The global economy has experienced a type of regime shift in response to the pandemic, and the recovery that follows will not be typical of historic recoveries following periods of recession and stagnation. Since the pandemic began, our outlook has been influenced by virus-related developments and fiscal stimulus, with consumer spending particularly sensitive to changes in these developments. With our focus on this, we have changed our current twelve-month forward outlook to three months of Growth, followed by nine months of Stagnation, as we have seen evidence of a stronger recovery rebound since the start of the year.
Governments around the world are signaling that they will maintain fiscal support, with the U.S. administration set to lead the way by turning its attention to a multi-year infrastructure package. At the same time, major central banks are expressing a willingness to maintain accommodative stances despite a near-term inflation bounce, as they encourage an inflation overshoot and a rebound in inflation expectations. Incoming reports raise estimates of global GDP growth to 4% in 2021.1
China’s current account surplus widened to 2.0% of GDP in 2020, amounting to US$298.9 billion, compared to US$141.3 billion (1.0% of GDP) in 2019.2 On the merchandise trade front, China’s export sector was boosted by PPE and tech-related products. The steep decline in oil prices also cut China’s import bill by US$67.8 billion (or 26.5%) in 2020.3 In Western Europe, industrial activity and construction have continued to expand even as a weak service sector depresses GDP. Strong manufacturing is largely driven by the export-oriented German economy, where the manufacturing output index jumped 3.2%.4
In the U.S., the new stimulus package should boost an economy that is already off to a better-than-expected start to the year. The U.S. earnings season has been very strong, with the Q4 2020 earnings growth rate for the S&P 500 at 3.9%.5 Retail sales surged 5.3% in January.6 Manufacturing output continued to climb rapidly through January and most housing indicators showed strong levels of activity. The Canadian economy (outside of the hospitality sector) continued to show resilience through the second wave of lockdowns as households and businesses adapted to tighter restrictions and the number of new COVID-19 cases continues to trend down. Retail sales were impacted by new containment measures but have remained resilient relative to the collapse in the spring. Manufacturing has been less severely impacted by the second wave of lockdowns with sales gradually converging back towards year-ago levels.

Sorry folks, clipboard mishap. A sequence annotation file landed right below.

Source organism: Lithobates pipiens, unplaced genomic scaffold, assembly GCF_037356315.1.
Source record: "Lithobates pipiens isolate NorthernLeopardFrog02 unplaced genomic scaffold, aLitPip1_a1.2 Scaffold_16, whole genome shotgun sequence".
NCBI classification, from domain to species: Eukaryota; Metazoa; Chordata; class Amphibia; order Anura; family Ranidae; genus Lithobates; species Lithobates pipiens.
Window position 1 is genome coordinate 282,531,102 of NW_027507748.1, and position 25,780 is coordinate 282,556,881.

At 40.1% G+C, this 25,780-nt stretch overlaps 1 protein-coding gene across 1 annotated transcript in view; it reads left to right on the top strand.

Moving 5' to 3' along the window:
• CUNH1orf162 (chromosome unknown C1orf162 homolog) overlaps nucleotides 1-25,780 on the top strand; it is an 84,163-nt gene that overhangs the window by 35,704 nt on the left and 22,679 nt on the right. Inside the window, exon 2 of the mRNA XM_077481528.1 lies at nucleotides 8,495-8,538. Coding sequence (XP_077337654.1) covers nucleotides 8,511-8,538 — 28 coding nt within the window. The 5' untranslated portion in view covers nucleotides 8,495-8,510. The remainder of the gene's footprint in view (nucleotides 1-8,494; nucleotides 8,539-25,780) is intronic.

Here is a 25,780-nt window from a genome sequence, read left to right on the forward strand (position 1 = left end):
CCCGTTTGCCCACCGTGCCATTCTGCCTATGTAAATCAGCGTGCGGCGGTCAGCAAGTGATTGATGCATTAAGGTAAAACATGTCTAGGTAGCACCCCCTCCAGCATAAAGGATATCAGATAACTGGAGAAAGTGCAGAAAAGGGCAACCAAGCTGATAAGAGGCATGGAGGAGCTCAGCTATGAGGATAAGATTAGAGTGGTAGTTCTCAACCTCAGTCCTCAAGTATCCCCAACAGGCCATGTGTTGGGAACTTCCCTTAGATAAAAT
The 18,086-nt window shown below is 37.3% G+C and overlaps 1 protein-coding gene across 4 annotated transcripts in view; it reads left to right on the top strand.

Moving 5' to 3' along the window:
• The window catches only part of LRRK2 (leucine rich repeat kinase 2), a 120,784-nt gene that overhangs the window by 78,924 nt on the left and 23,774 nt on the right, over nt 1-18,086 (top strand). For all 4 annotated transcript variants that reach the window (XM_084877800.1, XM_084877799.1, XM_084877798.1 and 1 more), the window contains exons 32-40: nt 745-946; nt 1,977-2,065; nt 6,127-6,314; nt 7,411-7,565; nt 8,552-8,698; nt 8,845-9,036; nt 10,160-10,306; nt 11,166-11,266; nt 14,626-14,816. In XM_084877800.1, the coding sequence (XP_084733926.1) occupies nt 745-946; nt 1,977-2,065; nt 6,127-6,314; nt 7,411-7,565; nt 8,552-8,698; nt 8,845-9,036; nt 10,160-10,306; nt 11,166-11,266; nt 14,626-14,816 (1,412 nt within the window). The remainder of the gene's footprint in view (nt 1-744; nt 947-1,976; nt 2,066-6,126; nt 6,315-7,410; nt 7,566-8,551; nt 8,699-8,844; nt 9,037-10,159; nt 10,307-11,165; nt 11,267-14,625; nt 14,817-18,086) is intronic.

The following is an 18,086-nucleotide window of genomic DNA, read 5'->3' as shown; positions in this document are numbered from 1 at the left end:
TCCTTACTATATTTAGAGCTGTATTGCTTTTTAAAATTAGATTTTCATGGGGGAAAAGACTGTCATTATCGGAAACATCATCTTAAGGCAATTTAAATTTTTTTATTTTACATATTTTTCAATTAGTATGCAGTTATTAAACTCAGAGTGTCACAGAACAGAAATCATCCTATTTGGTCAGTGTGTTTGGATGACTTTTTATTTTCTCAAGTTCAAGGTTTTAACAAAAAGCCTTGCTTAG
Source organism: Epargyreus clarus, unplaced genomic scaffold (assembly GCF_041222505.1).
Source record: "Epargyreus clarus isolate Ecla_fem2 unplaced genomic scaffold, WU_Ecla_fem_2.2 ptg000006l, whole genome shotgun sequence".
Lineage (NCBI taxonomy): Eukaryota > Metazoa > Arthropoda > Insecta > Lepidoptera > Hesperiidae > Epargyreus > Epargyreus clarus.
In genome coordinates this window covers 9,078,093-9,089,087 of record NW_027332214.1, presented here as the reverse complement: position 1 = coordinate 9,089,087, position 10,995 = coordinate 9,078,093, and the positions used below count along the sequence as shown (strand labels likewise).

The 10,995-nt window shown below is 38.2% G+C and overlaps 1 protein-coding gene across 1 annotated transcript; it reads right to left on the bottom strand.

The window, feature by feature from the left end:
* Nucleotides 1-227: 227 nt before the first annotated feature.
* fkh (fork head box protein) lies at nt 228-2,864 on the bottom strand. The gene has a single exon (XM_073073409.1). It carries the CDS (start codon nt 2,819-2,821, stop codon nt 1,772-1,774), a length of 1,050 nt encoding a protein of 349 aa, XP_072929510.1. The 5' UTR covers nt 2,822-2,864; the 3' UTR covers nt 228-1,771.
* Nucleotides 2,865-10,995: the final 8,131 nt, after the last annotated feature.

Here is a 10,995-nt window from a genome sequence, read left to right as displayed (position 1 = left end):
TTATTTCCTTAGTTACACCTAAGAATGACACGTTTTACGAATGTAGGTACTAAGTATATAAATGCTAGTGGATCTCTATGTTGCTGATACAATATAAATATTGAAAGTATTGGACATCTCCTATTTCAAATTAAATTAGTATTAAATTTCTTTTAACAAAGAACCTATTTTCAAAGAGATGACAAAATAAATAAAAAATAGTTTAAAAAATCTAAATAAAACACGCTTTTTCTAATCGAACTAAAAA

Global central banks have effectively taken interest rates to zero, driving nearly all sovereign debt to negative real yields. With less opportunity for yield across fixed income assets – especially those of shorter duration or higher quality – investors will likely continue to shift exposure to riskier assets. The S&P 500 posted a loss for January of 1.01%. Smaller caps outperformed, with the S&P MidCap 400 and the S&P SmallCap 600 up 1.5% and 6.3%, respectively. U.S. fixed income performance was mostly negative, particularly in corporates. Canadian equities posted losses, with the S&P/TSX Composite down 0.3%. The S&P Europe 350 erased its gains in the final day of January, leaving the continental benchmark with a total return of -0.8%. The S&P United Kingdom was down 0.6%. Asian equities began 2021 strongly. The S&P China 500 was up 4.8% and the S&P Hong Kong BMI was up 3.4%. Australian equities managed a gain with the S&P/ASX 200 up 0.3%, continuing a recent strong run which has seen it gain 12% over the last three months.
Equity exposure across all models reflects our view that markets are looking through the uncertainty of the pandemic and towards the resumption of more normal life once populations are vaccinated. In February, we shifted a portion of the gold exposure into U.S. Midcap Equities to reflect the updated outlook to near-term growth. Across the Conservative, Moderate Growth, Growth, and Aggressive Growth models, we added 8%, 10%, 12%, and 14% respectively. We continue to include some exposure to gold as a stabilizer in this volatile environment. Shorter duration fixed income has been maintained as the U.S. economy normalizes and inflationary pressures are rising.
The economic reopening and the global stimulus that is underway will lead to improved household liquidity, a wealth effect from rising asset values and lower consumption, healthy consumer balance sheets, and a healing labor market. Our approach to portfolio management is nimble, opportunistic, and deliberate in identifying asset classes that are best placed to generate returns in a new world order. Our focus is on protecting portfolios from downside risk, and we believe that our investment process is working to achieve that goal.
Deborah Frame, President and CIO
1 World Bank. Global Economic Prospects. January 2021.
2 Trading Economics. China Current Account. January 2021.
3 Trading Economics. China Imports. January 2021.
4 Trading Economics. Germany Exports. January 2021.
5 FactSet. Earnings Insight. February 26, 2021.
6 Trading Economics. U.S. Retail Sales. February 17, 2021.
Index return data from Bloomberg and S&P Dow Jones Indices Index Dashboard: U.S., Canada, Europe, Asia, Fixed Income. January 29, 2020. Index performance is based on total returns and expressed in the local currency of the index.